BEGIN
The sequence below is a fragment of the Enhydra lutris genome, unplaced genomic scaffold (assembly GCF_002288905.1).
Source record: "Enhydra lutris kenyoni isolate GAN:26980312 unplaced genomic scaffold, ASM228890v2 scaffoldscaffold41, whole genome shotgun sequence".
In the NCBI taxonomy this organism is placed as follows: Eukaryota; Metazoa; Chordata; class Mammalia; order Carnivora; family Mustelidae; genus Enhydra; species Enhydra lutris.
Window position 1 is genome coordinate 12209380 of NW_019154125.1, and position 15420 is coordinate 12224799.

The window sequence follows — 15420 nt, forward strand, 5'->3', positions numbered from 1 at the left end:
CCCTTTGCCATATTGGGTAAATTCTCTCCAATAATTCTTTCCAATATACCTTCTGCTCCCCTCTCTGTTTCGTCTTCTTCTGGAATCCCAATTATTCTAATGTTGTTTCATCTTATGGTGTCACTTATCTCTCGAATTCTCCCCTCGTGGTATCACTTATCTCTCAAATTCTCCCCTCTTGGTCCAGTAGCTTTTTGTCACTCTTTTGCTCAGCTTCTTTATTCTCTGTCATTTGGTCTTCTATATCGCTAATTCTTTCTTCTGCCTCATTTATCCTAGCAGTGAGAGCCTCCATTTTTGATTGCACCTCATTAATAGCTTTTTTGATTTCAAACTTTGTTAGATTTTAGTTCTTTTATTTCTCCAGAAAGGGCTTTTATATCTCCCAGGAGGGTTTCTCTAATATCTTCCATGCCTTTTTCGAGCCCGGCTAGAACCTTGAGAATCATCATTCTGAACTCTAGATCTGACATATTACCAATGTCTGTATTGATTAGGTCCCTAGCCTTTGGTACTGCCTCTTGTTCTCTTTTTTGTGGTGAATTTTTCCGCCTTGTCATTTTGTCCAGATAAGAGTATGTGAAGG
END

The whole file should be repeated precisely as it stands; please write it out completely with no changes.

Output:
The sequence below is a fragment of the Enhydra lutris genome, unplaced genomic scaffold (assembly GCF_002288905.1).
Source record: "Enhydra lutris kenyoni isolate GAN:26980312 unplaced genomic scaffold, ASM228890v2 scaffoldscaffold41, whole genome shotgun sequence".
In the NCBI taxonomy this organism is placed as follows: Eukaryota; Metazoa; Chordata; class Mammalia; order Carnivora; family Mustelidae; genus Enhydra; species Enhydra lutris.
Window position 1 is genome coordinate 12209380 of NW_019154125.1, and position 15420 is coordinate 12224799.

The window sequence follows — 15420 nt, forward strand, 5'->3', positions numbered from 1 at the left end:
CCCTTTGCCATATTGGGTAAATTCTCTCCAATAATTCTTTCCAATATACCTTCTGCTCCCCTCTCTGTTTCGTCTTCTTCTGGAATCCCAATTATTCTAATGTTGTTTCATCTTATGGTGTCACTTATCTCTCGAATTCTCCCCTCGTGGTATCACTTATCTCTCAAATTCTCCCCTCTTGGTCCAGTAGCTTTTTGTCACTCTTTTGCTCAGCTTCTTTATTCTCTGTCATTTGGTCTTCTATATCGCTAATTCTTTCTTCTGCCTCATTTATCCTAGCAGTGAGAGCCTCCATTTTTGATTGCACCTCATTAATAGCTTTTTTGATTTCAAACTTTGTTAGATTTTAGTTCTTTTATTTCTCCAGAAAGGGCTTTTATATCTCCCAGGAGGGTTTCTCTAATATCTTCCATGCCTTTTTCGAGCCCGGCTAGAACCTTGAGAATCATCATTCTGAACTCTAGATCTGACATATTACCAATGTCTGTATTGATTAGGTCCCTAGCCTTTGGTACTGCCTCTTGTTCTCTTTTTTGTGGTGAATTTTTCCGCCTTGTCATTTTGTCCAGATAAGAGTATGTGAAGG